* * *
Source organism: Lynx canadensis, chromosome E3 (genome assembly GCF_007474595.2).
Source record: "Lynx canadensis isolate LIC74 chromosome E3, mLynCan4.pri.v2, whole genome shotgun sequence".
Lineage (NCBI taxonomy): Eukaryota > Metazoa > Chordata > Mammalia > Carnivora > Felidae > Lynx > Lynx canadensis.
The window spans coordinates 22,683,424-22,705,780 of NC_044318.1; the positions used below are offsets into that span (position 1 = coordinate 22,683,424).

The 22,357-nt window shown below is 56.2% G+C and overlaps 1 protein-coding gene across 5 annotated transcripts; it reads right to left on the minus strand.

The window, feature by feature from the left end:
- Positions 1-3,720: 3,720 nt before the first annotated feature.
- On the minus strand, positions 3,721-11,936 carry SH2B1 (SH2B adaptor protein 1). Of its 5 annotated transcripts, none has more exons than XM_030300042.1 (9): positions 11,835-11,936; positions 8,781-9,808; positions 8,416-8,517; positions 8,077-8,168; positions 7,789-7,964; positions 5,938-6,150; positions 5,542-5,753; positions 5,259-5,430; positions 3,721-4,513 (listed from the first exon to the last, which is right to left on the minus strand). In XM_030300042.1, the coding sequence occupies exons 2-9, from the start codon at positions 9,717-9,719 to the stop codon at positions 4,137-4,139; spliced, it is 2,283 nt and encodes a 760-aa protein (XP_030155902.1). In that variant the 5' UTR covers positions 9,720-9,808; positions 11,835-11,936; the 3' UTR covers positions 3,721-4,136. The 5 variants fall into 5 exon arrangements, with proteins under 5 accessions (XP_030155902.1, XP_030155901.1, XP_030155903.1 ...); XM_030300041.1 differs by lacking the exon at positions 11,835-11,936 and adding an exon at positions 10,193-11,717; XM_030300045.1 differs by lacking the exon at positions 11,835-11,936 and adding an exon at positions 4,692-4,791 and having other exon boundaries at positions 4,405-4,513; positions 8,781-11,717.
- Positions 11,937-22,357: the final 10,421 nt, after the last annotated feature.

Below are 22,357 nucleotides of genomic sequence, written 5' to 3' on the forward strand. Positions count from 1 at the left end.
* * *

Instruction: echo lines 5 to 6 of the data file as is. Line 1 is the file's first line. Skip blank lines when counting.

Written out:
The 22,357-nt window shown below is 56.2% G+C and overlaps 1 protein-coding gene across 5 annotated transcripts; it reads right to left on the minus strand.

The window, feature by feature from the left end: